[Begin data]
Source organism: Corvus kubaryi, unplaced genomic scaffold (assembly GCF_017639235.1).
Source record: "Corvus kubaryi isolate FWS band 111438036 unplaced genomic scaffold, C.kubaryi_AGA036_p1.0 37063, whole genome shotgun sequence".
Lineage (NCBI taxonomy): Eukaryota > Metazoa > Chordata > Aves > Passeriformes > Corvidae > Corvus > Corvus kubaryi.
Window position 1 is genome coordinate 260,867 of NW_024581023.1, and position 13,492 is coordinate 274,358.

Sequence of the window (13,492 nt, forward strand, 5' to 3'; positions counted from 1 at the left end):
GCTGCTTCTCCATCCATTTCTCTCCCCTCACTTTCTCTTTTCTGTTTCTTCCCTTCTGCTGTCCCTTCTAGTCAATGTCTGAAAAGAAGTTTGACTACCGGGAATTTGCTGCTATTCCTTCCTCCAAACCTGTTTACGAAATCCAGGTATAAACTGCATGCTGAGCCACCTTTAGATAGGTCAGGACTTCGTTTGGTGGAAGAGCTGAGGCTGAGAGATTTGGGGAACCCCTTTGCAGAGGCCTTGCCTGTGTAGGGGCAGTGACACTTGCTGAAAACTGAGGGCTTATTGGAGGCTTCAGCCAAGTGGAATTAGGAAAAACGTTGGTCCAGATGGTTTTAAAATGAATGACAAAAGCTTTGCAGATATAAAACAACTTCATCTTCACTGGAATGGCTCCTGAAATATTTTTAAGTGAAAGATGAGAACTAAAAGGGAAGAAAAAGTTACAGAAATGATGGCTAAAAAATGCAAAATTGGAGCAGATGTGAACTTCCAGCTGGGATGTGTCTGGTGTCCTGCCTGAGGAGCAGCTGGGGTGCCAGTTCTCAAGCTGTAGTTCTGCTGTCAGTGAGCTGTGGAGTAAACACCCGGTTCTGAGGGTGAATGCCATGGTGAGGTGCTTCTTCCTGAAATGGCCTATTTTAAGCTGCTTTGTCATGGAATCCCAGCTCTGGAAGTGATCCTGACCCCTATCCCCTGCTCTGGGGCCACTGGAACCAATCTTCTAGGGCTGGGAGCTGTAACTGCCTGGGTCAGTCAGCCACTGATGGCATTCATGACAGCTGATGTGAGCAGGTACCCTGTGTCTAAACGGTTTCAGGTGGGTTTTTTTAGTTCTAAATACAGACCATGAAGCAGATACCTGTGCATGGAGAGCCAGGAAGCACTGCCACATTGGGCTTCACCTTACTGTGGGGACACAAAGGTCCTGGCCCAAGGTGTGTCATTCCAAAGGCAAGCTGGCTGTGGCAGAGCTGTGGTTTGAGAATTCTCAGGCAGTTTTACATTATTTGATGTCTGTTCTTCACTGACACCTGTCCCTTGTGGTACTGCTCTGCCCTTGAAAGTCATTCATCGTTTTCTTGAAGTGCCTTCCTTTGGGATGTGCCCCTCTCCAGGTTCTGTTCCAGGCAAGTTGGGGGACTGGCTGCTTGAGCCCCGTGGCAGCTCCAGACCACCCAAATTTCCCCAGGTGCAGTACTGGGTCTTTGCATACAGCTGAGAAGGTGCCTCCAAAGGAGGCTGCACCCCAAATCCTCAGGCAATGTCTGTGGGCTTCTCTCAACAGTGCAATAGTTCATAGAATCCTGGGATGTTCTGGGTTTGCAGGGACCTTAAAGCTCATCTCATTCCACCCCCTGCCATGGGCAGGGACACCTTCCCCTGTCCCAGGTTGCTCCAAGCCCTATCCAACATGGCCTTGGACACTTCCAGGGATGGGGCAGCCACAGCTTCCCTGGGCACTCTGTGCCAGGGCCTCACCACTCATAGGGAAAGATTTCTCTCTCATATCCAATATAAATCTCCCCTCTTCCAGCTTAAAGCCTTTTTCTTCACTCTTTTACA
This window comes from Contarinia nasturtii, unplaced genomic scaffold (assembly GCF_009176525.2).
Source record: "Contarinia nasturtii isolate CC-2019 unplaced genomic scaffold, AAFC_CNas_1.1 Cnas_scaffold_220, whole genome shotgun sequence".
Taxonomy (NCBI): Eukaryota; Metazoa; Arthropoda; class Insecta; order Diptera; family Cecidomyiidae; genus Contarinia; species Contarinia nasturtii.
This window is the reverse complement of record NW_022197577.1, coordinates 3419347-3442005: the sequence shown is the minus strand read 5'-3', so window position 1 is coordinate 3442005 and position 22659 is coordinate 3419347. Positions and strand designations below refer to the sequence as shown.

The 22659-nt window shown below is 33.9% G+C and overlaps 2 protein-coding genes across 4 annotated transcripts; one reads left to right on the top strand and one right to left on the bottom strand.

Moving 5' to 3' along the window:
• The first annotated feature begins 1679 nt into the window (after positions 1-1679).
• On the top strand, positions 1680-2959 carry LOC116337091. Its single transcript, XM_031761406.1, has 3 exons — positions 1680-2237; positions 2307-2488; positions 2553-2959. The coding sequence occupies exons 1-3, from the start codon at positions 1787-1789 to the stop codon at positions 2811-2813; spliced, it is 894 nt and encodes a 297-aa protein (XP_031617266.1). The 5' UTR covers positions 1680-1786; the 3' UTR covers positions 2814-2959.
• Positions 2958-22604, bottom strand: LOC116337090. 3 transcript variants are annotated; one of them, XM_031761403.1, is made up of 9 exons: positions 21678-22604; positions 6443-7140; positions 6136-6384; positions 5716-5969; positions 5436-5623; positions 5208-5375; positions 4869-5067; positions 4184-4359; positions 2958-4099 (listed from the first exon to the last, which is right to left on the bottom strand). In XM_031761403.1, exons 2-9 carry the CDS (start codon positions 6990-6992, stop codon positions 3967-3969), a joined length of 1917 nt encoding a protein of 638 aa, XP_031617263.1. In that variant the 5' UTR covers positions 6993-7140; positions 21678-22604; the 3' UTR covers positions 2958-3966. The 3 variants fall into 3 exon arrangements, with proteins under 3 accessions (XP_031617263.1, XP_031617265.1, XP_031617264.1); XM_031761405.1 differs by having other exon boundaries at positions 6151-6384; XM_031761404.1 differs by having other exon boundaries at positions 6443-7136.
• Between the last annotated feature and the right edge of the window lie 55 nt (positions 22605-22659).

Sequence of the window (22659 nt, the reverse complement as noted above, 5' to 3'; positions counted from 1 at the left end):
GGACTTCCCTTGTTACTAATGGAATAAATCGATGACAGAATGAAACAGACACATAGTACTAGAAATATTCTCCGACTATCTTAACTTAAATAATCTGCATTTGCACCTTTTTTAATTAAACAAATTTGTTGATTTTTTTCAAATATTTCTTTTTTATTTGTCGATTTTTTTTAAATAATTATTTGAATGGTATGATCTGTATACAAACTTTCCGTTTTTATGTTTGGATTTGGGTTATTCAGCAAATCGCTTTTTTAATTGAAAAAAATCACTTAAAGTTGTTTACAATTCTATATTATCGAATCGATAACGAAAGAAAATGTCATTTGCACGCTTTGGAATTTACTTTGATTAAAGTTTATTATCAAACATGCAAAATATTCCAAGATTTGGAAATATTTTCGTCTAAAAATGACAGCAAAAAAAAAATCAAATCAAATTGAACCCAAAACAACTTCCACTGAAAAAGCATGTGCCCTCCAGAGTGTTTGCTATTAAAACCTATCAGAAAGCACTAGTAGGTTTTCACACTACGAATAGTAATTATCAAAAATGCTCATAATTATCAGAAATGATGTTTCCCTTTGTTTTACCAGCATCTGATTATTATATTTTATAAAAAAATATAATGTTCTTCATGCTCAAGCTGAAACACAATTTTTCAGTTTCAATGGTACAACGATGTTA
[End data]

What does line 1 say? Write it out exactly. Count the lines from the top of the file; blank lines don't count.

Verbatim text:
Source organism: Corvus kubaryi, unplaced genomic scaffold (assembly GCF_017639235.1).